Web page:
Nalgene 32oz Wide Mouth Sustain Water Bottle

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Sophie Cronk
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In 2020, Nalgene launched a new collection of water bottles called Nalgene Sustain. Nalgene says that all of their Sustain products are made with 50% recycled materials, which is the equivalent of using 8 single-use plastic water bottles in one Nalgene reusable water bottle. At first glance this sounded like a great option but I also wondered why Nalgene hadn’t made this transition to all of their water bottles, not just their Sustain line, or why the Sustain line is made of 50% recycled materials and not 100%. As someone who owns two of these Nalgene Sustain wide mouth water bottles and loves them dearly, I wanted to research their environmental impact and what Nalgene can be doing to reduce it. The 32 oz. wide mouth Sustain water bottle sells for $14.99. After researching the Sustain line and the plastic that the water bottles are made of, I concluded that the sustainability of the materials used was not truly verified. Although their recycled material sounds alluring it’s simply greenwashing with no actual certification of the recycled plastic in their products. The company itself is somewhat sustainable, domestically producing all of its products, and they have a few sustainability initiatives, but they are misleading customers by branding their Sustain line as an eco-friendly option.

What it's made of:


The 32 oz. wide mouth Sustain water bottles are made of Tritan Renew plastic, which is a recycled plastic engineered by Eastman, a materials company. Eastman also produces the Tritan plastic that standard Nalgene water bottles are made of. Eastman uses “polyester renewal” technology to break down waste polyester and then transform it into durable and shiny plastic. Tritan Renew is made of 50% recycled plastic and supposedly meets the International Sustainability and Carbon Circulation’s mass balance requirements to be 50% recycled material. After researching the legitimacy of the ISCC certificate, I discovered in a 2018 report on false sustainability certifications that the ISCC has previously lowered their sustainability standards for palm oil in order to help companies make certified palm oil products. Based on their track record of lenient sustainability standards and their voluntary certification system, I didn’t feel like the ISCC certification was proof enough that the plastic was recycled, rather it was just greenwashing. I was unable to find data on the composition of Tritan Renew and therefore I am skeptical whether Tritan Renew is truly a 50% recycled plastic. In theory it sounds like a great idea, but there is a lack of transparency around its composition and production.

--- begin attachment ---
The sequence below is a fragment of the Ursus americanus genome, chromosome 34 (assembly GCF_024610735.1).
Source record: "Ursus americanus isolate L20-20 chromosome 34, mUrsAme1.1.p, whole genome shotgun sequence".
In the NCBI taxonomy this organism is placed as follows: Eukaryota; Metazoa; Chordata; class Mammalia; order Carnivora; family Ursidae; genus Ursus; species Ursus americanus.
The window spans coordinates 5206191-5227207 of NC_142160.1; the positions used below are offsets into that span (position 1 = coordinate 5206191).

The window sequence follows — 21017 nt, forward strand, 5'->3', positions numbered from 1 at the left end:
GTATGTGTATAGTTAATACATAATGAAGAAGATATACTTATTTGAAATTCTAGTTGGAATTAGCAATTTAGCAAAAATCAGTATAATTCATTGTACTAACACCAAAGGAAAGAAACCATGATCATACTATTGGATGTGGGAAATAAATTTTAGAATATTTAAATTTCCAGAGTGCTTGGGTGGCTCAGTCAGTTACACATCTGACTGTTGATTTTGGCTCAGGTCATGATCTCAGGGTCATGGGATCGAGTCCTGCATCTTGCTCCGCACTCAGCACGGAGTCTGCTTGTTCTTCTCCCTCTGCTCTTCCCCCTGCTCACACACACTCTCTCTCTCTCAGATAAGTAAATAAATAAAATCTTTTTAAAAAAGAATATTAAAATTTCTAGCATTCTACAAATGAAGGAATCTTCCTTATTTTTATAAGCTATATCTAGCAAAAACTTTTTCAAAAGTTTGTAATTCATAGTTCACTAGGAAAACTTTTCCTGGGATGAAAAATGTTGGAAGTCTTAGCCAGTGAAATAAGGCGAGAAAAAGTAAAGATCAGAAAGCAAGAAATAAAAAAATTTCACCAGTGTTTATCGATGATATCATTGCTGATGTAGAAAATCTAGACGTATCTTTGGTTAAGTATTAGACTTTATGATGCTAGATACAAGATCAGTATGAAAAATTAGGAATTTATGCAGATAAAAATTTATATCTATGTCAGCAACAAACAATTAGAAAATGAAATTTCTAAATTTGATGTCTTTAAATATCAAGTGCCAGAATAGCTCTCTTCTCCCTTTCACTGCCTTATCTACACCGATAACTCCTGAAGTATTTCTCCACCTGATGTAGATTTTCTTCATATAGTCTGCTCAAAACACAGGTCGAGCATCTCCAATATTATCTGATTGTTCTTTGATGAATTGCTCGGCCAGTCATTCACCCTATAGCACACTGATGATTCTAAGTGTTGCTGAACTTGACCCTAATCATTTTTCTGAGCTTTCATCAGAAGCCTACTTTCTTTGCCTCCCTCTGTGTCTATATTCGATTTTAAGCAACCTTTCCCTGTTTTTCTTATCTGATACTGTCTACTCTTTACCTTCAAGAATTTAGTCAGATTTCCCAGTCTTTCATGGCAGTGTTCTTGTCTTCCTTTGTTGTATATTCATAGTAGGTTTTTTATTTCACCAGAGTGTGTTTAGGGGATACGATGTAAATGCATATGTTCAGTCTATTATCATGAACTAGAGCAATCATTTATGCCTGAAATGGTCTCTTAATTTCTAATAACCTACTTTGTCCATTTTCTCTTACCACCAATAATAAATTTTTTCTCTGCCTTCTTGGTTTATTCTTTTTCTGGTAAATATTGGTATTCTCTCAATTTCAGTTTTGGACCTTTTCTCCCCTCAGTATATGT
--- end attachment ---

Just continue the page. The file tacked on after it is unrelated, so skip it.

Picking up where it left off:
How it's made:


Nalgene boasts that their products are American made and their water bottles are manufactured at their Rochester, New York factory. Plastic pellets and colorants are melted down and sent into an injection molding machine, where they inflate the plastic with air to give Nalgene bottles their characteristic shape. Then, plastic is melted into molds to create the lids, buttons, and straps. The water bottles are labeled at a separate printing facility and then shipped to various distributors. They claim that the plastic they use in their water bottles is shipped in from Eastman’s facility in Tennessee, so the materials in their water bottles are domestically sourced. I am unsure where the plastic and colorants are sourced from, but the water bottles are manufactured and assembled completely in the US, so they do not acquire the individual components from manufacturers in other countries.

Who makes it:


Thermo Fisher Scientific is the manufacturer of all Nalgene products, which also include labware and leakproof chemical containers. The original Nalgene products were developed for lab use, but Nalgene’s durable plastics proved to be perfect for water bottles and outdoor accessories. Nalgene prides itself on making the bottles locally, reducing total emissions and creating local jobs, and has a commitment to “Refill Not Landfill”, encouraging the use of their reusable plastic water bottles in order to keep single-use plastics out of landfills. Nalgene does not have a sustainability report or a specific plan to make their company more sustainable. However, Thermo Fisher Scientific has an annual Corporate Social Responsibility Report that details their diversity and inclusion initiatives, their STEM outreach accomplishments, green product innovation and a plan to reduce their greenhouse gas emissions by 30% by 2030.